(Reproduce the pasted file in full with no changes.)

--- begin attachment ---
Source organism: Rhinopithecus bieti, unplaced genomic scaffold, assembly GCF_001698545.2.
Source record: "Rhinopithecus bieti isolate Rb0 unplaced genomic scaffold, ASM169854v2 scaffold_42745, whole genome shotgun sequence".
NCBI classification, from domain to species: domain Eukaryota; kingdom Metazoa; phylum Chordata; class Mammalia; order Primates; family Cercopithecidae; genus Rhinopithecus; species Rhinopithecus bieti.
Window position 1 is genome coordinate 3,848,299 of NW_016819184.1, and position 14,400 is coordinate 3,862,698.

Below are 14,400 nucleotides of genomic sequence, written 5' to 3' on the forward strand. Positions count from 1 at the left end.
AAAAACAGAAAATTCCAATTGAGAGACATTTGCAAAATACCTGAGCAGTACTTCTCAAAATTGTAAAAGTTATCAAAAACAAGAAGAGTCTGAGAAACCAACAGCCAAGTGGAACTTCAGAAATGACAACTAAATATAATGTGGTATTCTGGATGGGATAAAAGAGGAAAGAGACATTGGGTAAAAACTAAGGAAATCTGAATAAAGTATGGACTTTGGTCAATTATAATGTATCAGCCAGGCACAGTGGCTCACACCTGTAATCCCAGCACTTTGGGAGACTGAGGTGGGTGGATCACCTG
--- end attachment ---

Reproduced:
Source organism: Rhinopithecus bieti, unplaced genomic scaffold, assembly GCF_001698545.2.
Source record: "Rhinopithecus bieti isolate Rb0 unplaced genomic scaffold, ASM169854v2 scaffold_42745, whole genome shotgun sequence".
NCBI classification, from domain to species: domain Eukaryota; kingdom Metazoa; phylum Chordata; class Mammalia; order Primates; family Cercopithecidae; genus Rhinopithecus; species Rhinopithecus bieti.
Window position 1 is genome coordinate 3,848,299 of NW_016819184.1, and position 14,400 is coordinate 3,862,698.

Below are 14,400 nucleotides of genomic sequence, written 5' to 3' on the forward strand. Positions count from 1 at the left end.
AAAAACAGAAAATTCCAATTGAGAGACATTTGCAAAATACCTGAGCAGTACTTCTCAAAATTGTAAAAGTTATCAAAAACAAGAAGAGTCTGAGAAACCAACAGCCAAGTGGAACTTCAGAAATGACAACTAAATATAATGTGGTATTCTGGATGGGATAAAAGAGGAAAGAGACATTGGGTAAAAACTAAGGAAATCTGAATAAAGTATGGACTTTGGTCAATTATAATGTATCAGCCAGGCACAGTGGCTCACACCTGTAATCCCAGCACTTTGGGAGACTGAGGTGGGTGGATCACCTG